LITTLE ROCK — The first witness in the federal bribery trial of former Arkansas Treasurer Martha Shoffner told jurors about the particulars of how state bond trades are made.
Chief deputy treasurer Debbie Rogers said Thursday that Shoffner would make the decisions about which bond traders the state would use for particular transactions.
Rogers also said that bond dealer Steele Stephens, who isn’t connected to the investment house Stephens Inc., had about twice as much state business as the other 10 or so approved dealers had.
Shoffner is charged with extortion and bribery over accusations she took $36,000 from Stephens in exchange for steering state business his way. Shoffner resigned May 21, a day after a criminal complaint was filed in federal court, and Stephens resigned from his job with the Russellville-based St. Bernard Financial Services the same day.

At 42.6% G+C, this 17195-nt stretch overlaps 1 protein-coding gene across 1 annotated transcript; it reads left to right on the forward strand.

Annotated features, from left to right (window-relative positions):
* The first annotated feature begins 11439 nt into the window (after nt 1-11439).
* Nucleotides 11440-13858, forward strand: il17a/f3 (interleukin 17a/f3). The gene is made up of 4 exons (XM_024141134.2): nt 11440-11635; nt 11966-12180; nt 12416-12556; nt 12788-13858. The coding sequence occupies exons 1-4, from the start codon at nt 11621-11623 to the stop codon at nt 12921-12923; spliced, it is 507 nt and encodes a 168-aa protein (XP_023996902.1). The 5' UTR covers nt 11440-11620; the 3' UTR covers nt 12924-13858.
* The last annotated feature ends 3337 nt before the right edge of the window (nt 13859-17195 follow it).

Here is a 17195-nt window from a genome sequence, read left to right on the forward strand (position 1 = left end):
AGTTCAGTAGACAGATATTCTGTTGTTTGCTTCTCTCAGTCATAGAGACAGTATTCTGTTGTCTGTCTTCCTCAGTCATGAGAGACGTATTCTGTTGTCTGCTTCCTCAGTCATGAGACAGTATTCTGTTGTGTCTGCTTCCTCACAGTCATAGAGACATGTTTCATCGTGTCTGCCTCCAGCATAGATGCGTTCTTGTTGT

Shoffner's attorney said in opening statements Wednesday that the charges shouldn't have been filed and that Shoffner should have faced only a complaint before the state Ethics Commission for failing to report a gift.
On Thursday, prosecutors asked U.S. District Judge J. Leon Holmes to block defense attorney Chuck Banks from making that argument again for the rest of the trial.
Holmes did not rule immediately on the motion but told Banks to approach the bench if he intended to raise the subject. The judge said he'd rule on the basis of the context of the questioning until he makes a final ruling.
Banks said during opening statements that Shoffner should not have been charged in federal court over the purported bribes. Testimony in the trial began Thursday.